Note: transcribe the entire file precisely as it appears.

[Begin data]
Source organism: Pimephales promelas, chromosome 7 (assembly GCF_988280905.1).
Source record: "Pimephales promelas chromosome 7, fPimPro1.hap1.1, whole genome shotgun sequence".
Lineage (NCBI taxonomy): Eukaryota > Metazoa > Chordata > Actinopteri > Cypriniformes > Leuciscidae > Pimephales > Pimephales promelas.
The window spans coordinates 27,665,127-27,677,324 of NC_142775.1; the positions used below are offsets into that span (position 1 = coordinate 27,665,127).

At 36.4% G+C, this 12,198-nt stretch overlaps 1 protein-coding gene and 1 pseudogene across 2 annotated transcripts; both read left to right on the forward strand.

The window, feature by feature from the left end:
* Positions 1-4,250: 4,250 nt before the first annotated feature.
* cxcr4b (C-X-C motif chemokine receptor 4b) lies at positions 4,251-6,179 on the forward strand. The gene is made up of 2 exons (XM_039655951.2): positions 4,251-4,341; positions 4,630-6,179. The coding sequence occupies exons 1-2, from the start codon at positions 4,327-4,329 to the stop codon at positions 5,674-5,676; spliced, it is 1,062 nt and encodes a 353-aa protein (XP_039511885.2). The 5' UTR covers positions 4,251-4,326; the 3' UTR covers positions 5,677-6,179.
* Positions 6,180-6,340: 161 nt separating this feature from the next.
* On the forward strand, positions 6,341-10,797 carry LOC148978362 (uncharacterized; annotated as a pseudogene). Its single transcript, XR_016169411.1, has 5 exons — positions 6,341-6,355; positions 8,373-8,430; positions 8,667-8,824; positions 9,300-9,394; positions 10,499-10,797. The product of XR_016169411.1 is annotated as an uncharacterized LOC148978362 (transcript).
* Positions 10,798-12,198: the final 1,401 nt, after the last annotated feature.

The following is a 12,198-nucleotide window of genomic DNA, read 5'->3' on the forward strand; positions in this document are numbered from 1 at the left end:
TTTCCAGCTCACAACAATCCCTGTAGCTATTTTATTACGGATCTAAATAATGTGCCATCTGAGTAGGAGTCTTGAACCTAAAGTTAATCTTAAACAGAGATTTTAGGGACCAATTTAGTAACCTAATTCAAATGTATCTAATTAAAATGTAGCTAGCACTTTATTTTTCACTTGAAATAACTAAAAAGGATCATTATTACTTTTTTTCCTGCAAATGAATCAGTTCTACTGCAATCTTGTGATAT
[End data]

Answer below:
Source organism: Pimephales promelas, chromosome 7 (assembly GCF_988280905.1).
Source record: "Pimephales promelas chromosome 7, fPimPro1.hap1.1, whole genome shotgun sequence".
Lineage (NCBI taxonomy): Eukaryota > Metazoa > Chordata > Actinopteri > Cypriniformes > Leuciscidae > Pimephales > Pimephales promelas.
The window spans coordinates 27,665,127-27,677,324 of NC_142775.1; the positions used below are offsets into that span (position 1 = coordinate 27,665,127).

At 36.4% G+C, this 12,198-nt stretch overlaps 1 protein-coding gene and 1 pseudogene across 2 annotated transcripts; both read left to right on the forward strand.

The window, feature by feature from the left end:
* Positions 1-4,250: 4,250 nt before the first annotated feature.
* cxcr4b (C-X-C motif chemokine receptor 4b) lies at positions 4,251-6,179 on the forward strand. The gene is made up of 2 exons (XM_039655951.2): positions 4,251-4,341; positions 4,630-6,179. The coding sequence occupies exons 1-2, from the start codon at positions 4,327-4,329 to the stop codon at positions 5,674-5,676; spliced, it is 1,062 nt and encodes a 353-aa protein (XP_039511885.2). The 5' UTR covers positions 4,251-4,326; the 3' UTR covers positions 5,677-6,179.
* Positions 6,180-6,340: 161 nt separating this feature from the next.
* On the forward strand, positions 6,341-10,797 carry LOC148978362 (uncharacterized; annotated as a pseudogene). Its single transcript, XR_016169411.1, has 5 exons — positions 6,341-6,355; positions 8,373-8,430; positions 8,667-8,824; positions 9,300-9,394; positions 10,499-10,797. The product of XR_016169411.1 is annotated as an uncharacterized LOC148978362 (transcript).
* Positions 10,798-12,198: the final 1,401 nt, after the last annotated feature.

The following is a 12,198-nucleotide window of genomic DNA, read 5'->3' on the forward strand; positions in this document are numbered from 1 at the left end:
TTTCCAGCTCACAACAATCCCTGTAGCTATTTTATTACGGATCTAAATAATGTGCCATCTGAGTAGGAGTCTTGAACCTAAAGTTAATCTTAAACAGAGATTTTAGGGACCAATTTAGTAACCTAATTCAAATGTATCTAATTAAAATGTAGCTAGCACTTTATTTTTCACTTGAAATAACTAAAAAGGATCATTATTACTTTTTTTCCTGCAAATGAATCAGTTCTACTGCAATCTTGTGATAT